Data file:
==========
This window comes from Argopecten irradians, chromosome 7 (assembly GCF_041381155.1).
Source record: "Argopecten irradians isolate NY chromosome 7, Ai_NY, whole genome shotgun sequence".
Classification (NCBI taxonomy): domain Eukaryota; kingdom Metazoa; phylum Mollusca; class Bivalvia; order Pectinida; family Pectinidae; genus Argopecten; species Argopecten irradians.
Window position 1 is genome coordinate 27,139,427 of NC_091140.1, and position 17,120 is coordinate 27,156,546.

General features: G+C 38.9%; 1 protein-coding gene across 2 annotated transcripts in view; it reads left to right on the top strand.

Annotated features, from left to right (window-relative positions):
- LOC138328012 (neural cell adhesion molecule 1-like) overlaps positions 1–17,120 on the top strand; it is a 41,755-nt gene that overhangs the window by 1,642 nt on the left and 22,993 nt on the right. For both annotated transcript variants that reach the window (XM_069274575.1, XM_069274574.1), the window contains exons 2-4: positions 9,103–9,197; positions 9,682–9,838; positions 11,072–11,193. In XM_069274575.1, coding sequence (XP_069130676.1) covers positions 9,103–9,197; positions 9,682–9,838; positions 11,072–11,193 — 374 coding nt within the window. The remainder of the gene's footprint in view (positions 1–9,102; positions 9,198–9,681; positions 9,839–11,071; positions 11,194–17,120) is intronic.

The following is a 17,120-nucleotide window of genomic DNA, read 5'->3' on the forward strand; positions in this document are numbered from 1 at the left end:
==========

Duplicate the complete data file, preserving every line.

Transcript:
This window comes from Argopecten irradians, chromosome 7 (assembly GCF_041381155.1).
Source record: "Argopecten irradians isolate NY chromosome 7, Ai_NY, whole genome shotgun sequence".
Classification (NCBI taxonomy): domain Eukaryota; kingdom Metazoa; phylum Mollusca; class Bivalvia; order Pectinida; family Pectinidae; genus Argopecten; species Argopecten irradians.
Window position 1 is genome coordinate 27,139,427 of NC_091140.1, and position 17,120 is coordinate 27,156,546.

General features: G+C 38.9%; 1 protein-coding gene across 2 annotated transcripts in view; it reads left to right on the top strand.

Annotated features, from left to right (window-relative positions):
- LOC138328012 (neural cell adhesion molecule 1-like) overlaps positions 1–17,120 on the top strand; it is a 41,755-nt gene that overhangs the window by 1,642 nt on the left and 22,993 nt on the right. For both annotated transcript variants that reach the window (XM_069274575.1, XM_069274574.1), the window contains exons 2-4: positions 9,103–9,197; positions 9,682–9,838; positions 11,072–11,193. In XM_069274575.1, coding sequence (XP_069130676.1) covers positions 9,103–9,197; positions 9,682–9,838; positions 11,072–11,193 — 374 coding nt within the window. The remainder of the gene's footprint in view (positions 1–9,102; positions 9,198–9,681; positions 9,839–11,071; positions 11,194–17,120) is intronic.

The following is a 17,120-nucleotide window of genomic DNA, read 5'->3' on the forward strand; positions in this document are numbered from 1 at the left end: